To better understand the biosimilar market and how providers should prepare for these new drug therapies, I sat down with Leslie Fish, PharmD and Jeff Casberg, RPh of IPD Analytics, a company that identifies, projects and quantifies changes in the biopharmaceutical landscape for manufacturers, payers, wholesalers, and providers among others. Health systems are increasingly making use of IPD's data and insights to reduce their drug spend, optimize formulary management and clinical policies, increase alignment with payers, and enhance their contracting and specialty pharmacy capabilities.
In part I of our conversation, we discuss how the biosimilar market is evolving and why providers need a biosimilar strategy. In part II, we cover how payers are responding and the implications for providers.
Question: What is the current state of the biosimilar market?
Leslie Fish: The biosimilar market in the United States is still fairly nascent, particularly compared to Europe, but it's growing rapidly as more and more manufacturers enter the space. As one might expect, manufacturers have focused their efforts on developing biosimilars of blockbuster therapies, such as Remicade (infliximab), Enbrel (etanercept), Humira (adalimumab), and Neulasta (pegfilgrastim) to maximize their market opportunity.
As of June 20, 2019, FDA has approved 20 biosimilar therapies, but only eight have actually launched. Bringing a biosimilar therapy to market is quite different from the well-worn generic pathways to which most organizations have grown accustomed. Regardless, this market is emerging quickly, and the time is right for provider organizations to develop a concerted strategy.
Potential Biosimilars (2021-2025):
- Lucentis (ranibizumab)
- Eylea (aflibercept)
- Soliris (eculizumab)
- Stelara (ustekinumab)
- Erbitux (cetuximab)
- …and more
The full data are avaliable on the IPD Analytics website.
Q: Why is there such a gap between what has been approved and what has been launched?
Fish: There's a good amount of complexity underlying that question, but it really boils down to regulatory and legal challenges, not clinical ones. To understand why, you need to focus on the patents associated with these biologic products.
These therapies aren't associated with a single patent, but rather several patents that span different attributes of the product (formulation, dosing, indication, etc.). AbbVie's Humira (adalimumab), for instance, has more than 100 patents. These patents are designed to create legal challenges for any biosimilar competitor who might want to enter the market, delaying their entry as court battles play out.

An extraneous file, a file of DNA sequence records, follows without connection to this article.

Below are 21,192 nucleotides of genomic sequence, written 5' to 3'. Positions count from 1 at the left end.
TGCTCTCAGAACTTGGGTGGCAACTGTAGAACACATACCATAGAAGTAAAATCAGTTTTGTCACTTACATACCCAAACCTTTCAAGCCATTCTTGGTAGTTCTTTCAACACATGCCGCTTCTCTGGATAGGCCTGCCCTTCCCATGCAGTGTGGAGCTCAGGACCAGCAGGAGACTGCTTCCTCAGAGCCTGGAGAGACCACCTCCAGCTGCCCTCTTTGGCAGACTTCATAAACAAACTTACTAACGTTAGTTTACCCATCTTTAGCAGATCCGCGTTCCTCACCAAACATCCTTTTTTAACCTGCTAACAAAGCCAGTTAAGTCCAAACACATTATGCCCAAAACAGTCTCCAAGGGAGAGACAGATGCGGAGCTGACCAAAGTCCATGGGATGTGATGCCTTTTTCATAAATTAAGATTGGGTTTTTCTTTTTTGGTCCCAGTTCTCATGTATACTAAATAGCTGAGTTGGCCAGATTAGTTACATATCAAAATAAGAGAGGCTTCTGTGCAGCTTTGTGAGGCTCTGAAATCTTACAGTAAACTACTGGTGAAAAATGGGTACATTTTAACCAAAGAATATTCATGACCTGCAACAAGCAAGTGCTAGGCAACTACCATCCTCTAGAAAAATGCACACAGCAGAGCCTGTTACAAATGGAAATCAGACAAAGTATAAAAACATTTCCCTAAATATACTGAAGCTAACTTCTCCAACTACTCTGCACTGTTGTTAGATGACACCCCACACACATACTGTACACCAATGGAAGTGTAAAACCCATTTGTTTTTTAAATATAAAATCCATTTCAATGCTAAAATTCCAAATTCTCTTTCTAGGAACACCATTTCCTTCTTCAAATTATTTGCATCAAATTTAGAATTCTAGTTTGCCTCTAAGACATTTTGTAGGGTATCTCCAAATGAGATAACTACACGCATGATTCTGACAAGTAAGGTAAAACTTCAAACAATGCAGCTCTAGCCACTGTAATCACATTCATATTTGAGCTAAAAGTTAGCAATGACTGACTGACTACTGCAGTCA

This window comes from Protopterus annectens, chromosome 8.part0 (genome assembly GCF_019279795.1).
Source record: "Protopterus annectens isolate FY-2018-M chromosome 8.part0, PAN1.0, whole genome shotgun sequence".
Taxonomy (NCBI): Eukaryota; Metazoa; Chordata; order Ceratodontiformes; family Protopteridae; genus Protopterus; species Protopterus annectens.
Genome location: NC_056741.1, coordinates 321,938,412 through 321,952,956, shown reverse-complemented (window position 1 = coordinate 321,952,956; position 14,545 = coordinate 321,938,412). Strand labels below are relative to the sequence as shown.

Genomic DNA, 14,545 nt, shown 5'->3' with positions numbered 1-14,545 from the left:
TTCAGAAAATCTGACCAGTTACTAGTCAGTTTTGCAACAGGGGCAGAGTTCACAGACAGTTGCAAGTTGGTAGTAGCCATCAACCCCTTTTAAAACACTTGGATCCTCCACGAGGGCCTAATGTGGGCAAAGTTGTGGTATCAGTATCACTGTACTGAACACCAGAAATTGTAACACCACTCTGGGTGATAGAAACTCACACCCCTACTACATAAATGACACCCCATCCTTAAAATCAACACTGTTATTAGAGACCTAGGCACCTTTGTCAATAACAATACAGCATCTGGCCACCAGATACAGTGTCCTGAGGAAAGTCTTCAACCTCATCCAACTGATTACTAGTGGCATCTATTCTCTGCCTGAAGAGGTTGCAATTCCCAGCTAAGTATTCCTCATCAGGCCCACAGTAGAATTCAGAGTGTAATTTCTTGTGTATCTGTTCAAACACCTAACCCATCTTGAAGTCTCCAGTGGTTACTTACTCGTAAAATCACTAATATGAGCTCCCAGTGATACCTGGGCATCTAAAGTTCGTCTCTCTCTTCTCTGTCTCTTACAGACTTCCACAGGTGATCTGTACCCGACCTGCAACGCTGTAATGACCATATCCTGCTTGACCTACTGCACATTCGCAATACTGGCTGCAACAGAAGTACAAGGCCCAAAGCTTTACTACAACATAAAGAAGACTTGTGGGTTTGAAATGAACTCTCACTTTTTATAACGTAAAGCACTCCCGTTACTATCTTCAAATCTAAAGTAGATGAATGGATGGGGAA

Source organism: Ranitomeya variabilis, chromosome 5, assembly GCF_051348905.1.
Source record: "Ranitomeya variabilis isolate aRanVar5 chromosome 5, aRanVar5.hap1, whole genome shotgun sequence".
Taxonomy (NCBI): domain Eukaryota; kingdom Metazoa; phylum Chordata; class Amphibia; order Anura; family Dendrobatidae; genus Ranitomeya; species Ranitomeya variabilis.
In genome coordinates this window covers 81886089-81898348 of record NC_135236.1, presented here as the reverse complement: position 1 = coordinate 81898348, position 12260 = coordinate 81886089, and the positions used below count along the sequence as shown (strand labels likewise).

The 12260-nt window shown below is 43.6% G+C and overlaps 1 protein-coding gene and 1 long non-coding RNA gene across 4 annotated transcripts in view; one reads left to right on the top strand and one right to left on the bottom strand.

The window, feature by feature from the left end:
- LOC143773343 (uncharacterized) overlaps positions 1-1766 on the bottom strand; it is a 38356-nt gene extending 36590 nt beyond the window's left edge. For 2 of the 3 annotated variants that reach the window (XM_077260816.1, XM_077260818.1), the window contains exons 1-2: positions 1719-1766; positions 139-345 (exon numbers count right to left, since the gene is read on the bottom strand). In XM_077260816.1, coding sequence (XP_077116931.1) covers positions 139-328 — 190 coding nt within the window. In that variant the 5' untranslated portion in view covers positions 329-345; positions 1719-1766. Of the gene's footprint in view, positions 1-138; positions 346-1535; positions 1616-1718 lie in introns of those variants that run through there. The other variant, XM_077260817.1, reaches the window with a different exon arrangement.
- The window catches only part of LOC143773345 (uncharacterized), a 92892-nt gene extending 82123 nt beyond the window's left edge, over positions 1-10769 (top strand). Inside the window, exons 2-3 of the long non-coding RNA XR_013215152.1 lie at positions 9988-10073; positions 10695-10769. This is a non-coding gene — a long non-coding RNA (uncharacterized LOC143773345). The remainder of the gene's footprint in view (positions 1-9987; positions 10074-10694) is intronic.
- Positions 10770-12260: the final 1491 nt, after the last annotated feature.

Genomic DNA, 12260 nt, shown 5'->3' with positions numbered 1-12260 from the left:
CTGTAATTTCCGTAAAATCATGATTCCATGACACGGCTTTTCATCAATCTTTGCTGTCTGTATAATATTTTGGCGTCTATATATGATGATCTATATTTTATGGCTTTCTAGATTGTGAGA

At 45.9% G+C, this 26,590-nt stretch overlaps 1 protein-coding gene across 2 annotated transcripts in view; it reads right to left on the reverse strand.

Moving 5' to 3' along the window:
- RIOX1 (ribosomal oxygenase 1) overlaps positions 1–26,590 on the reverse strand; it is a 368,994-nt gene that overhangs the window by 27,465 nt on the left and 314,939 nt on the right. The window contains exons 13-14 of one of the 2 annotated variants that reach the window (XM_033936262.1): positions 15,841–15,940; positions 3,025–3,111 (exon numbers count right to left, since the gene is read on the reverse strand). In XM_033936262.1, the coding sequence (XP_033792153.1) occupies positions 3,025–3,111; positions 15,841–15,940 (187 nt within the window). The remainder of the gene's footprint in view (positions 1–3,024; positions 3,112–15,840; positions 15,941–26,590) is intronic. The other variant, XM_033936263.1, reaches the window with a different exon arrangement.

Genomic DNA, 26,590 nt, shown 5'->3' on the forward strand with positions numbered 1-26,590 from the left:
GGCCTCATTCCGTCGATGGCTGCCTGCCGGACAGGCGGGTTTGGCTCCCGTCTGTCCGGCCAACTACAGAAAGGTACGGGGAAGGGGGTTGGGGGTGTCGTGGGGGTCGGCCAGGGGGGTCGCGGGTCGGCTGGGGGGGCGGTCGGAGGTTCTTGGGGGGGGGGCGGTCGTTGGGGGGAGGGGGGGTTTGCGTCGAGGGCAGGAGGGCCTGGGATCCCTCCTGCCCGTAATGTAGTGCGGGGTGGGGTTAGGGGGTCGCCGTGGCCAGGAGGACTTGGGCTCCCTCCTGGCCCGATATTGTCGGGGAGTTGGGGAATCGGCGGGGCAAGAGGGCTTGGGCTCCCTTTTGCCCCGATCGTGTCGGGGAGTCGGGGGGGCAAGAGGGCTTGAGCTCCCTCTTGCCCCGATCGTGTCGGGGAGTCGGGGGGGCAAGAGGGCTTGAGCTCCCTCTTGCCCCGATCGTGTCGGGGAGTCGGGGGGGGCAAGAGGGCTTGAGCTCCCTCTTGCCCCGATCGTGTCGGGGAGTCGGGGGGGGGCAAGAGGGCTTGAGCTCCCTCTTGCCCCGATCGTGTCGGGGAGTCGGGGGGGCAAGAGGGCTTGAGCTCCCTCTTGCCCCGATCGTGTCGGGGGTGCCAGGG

Moreover, each of these patents can be filed at a different time and thus have different expirations, an issue which is most important with indication patents. For example. Rituxan (rituximab) has an indication patent for rheumatoid arthritis that doesn't expire until 2023, but its oncology indications expire earlier. As a result, Rituxan biosimilars could launch with oncology approvals, but without an approval for RA, a difference that prompted regulators to create the "skinny label" designation.
In this scenario, you'd likely see uptake of biosimilars among oncologists, but not rheumatologists, even though it's an FDA-approved equivalent product and there are no strict barriers to utilization (outside of potential differences in payer coverage for off-label indications). From a health system perspective, education strategies must account for these meaningful differences to ensure awareness among prescribers regarding what biosimilars are truly available for their patients.
Q: How are brand manufacturers responding to this forthcoming biosimilar competition?
Jeff Casberg: We see brands responding in two major ways: by engaging in more aggressive pricing and rebating tactics and by launching new, related products.
The first biosimilar products launched in the United States were not priced significantly lower than the branded products, so it was simple for the brand manufacturers to simply offer better pricing and rebate terms to payers to retain preferable formulary position and, thus, market share. In addition, brands offered "bundled rebates," in which they'd require payers to continue to prefer a branded product, not the biosimilar competitor, in exchange for rebates on other key products. These rebate and pricing pathways are standard fare for both medical and pharmacy benefit drugs (including buy and bill), so this is often the first step for any manufacturer.
Additionally, brands are attempting to shift patients to slightly different versions of the drug that is facing biosimilar threats. Genentech, for example, has launched Herceptin Hylecta (trastuzumab and hyaluronidase), a subcutaneous version of its blockbuster drug Herceptin (trastuzumab) to drive utilization to a product that is not facing biosimilar competition.
As you might imagine, this creates a complex landscape for prescribers, who now need to be acutely aware of the particular criteria and formulary requirements of their patients' plans when selecting between reference and biosimilar products. Similarly, organizations may look to these newer, higher cost brand products as a means of maximizing revenue, provided they are covered by patients' plans.
 Allan Coukell, "Specialty Drugs and Health Care Costs,” Pew Charitable Trusts, Drug Spending Research Initiative, November 16, 2015. As of September 27, 2017: http://www.pewtrusts.org/en/research-and-analysis/fact-sheets/2015/11/specialty-drugs-and-health-care-costs
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